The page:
• 6678 Words
    • 27 Pages
    Superior Essays
  • Superior Essays

    There is a major and distinct difference between being an overseer and a leader. Both are based on supremacy, but an overseer demand obsequious behavior while a leader earn trust through understanding others. During Tsar Nicholas II reign; he was known for being the last Romanov leaders. Tsar’s government held totally power, along with the inability to rule over Russia. Tsar was dethroned and later executed with his family for his poor judgement and Russia being in chaos.…

    • 1177 Words
    • 5 Pages
    Superior Essays
  • Superior Essays

    In the early 19th century, women were often thought as inferior to men due to their sentiment and irrationality. However, emerging feminist advocate Mary Wollstonecraft argued that women were not treated as rational beings because men would not allow them to have an education. She believed that women should have equal rights as men to prove that they were rational beings and not prone to sentiment. She wrote many works demonstrating her beliefs in hopes to evoke change for women’s rights. Mary Wollstonecraft’s political pamphlet, A Vindication of the Rights of Woman and her novel, Maria both criticize men for using their desires to objectify women, thus preventing them from having any agency.…

    • 1683 Words
    • 7 Pages
    Superior Essays
  • Improved Essays

    The crumbling army, food shortages, numerous uprisings, and taking away people’s right of speech and press in the proletariat class lead to a very successful February Revolution in 1917(Jerry and Ziegler, 1). In Iran, the Shah used a similar method of aloof leadership; he made ties with the West and tried to industrialize Iran. Iran rejected the idea of Westernization because of their disdain of the West caused by previous invasions by America (Michelle Gerken). Along with the Westernization, industrializing…

    • 1056 Words
    • 5 Pages
    Improved Essays
  • Improved Essays

    For revolutionaries, they were not concerned as to who was sitting on their throne, but they saw the Russian system as one that was by definition headed by a tyrant who was an oppressor of the people. Due to Nicholas II’s personal qualities, he was thought to be unfit to be the ideal monarch. Podbolotov does call attention to the fact that the objective circumstances of the era that ultimately prevented the Tsar from reigning “autocratically” were not taken into account by conservatives. Yet, Monarchists’ attempts to influence Nicholas collided with his lack of indifference and initiative, which were attributes that were deemed unsuitable for an autocrat. Podbolotov also explains that the criticism of the Tsar strengthened from the defeats in the Russo-Japanese War and the Tsar’s “childish desire” to conquer Manchuria.…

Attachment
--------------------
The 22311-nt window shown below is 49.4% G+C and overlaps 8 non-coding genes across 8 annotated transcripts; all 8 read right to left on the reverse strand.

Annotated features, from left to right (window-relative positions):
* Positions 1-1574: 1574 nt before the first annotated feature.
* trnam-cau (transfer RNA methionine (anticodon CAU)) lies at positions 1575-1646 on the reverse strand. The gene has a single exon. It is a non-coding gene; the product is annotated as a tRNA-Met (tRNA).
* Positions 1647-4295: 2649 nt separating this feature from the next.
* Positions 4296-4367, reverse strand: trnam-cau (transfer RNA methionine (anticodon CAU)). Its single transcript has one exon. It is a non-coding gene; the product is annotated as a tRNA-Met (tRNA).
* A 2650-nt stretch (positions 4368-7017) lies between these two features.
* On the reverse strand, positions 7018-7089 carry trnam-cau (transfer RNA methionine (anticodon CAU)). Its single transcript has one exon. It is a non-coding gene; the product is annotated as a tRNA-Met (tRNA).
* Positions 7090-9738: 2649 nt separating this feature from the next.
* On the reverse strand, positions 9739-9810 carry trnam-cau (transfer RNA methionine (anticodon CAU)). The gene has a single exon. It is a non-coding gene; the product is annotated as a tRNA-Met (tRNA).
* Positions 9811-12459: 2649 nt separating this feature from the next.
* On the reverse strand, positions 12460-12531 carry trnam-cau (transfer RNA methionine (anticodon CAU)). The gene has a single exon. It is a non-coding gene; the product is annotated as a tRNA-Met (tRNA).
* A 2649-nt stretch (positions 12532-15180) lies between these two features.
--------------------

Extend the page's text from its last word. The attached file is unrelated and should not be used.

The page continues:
• 789 Words
    • 4 Pages
    Improved Essays
  • Improved Essays

    2. Revolution Throughout history, numerous people have started revolutions in many ways by displaying progressive ideas and fighting for the liberal changes in their society. One such example is Olympe de Gouges, who courageously advocated for the rights of women in her writing “The Rights of Woman”. During Gouges’ time, women were living by social standards that made them inferior to men. In hopes of influencing the public with her notions and showing support for the females, Gouges, despite being too radical for her period, changed the Declaration of the Rights of Man and of the Citizen to support the rights of both genders.…

    • 1135 Words
    • 5 Pages
    Improved Essays
  • Improved Essays

    She made several points and poked fun on how the Antis are against women voting and having a place in politics. According to them from Howes perspective “woman suffrage is simply a reform against nature!” (Howe). Antis felt Enfranchisement and banding together is what makes men men and disenfranchisement is what makes women women. Women were viewed as practically incompetent, ignorant, delicate, catty, weak and impulsive. It was looked at by the Antis that if women =would enfranchise and be allowed to vote that they would neglect their homes, abandon their families and spend all their time at the polls even though the polls are only open once a year.…

    • 691 Words
    • 3 Pages
    Improved Essays
  • Superior Essays

    Taking an active role against the fight of oppression by Great Britain, many women transformed from mere homely, fair minded ladies to Patriot women. Supporting the boycott of tea and other items taxed by the Townshend Act of 1767 female patriots were urged to take an active participation in the boycott. Uncharacteristically receiving public praise for their unified actions. Norton notes, "For women to be told, even in an obvious hyperbole, that their activities could be more important to America 's future than the efforts of male committees and congresses, represented an extraordinary departure from the past American devaluation of the feminine role (pg. 159)" Their voice in public policy and patriotic work for the common good marked a turning point in American women 's…

    • 1113 Words
    • 5 Pages
    Superior Essays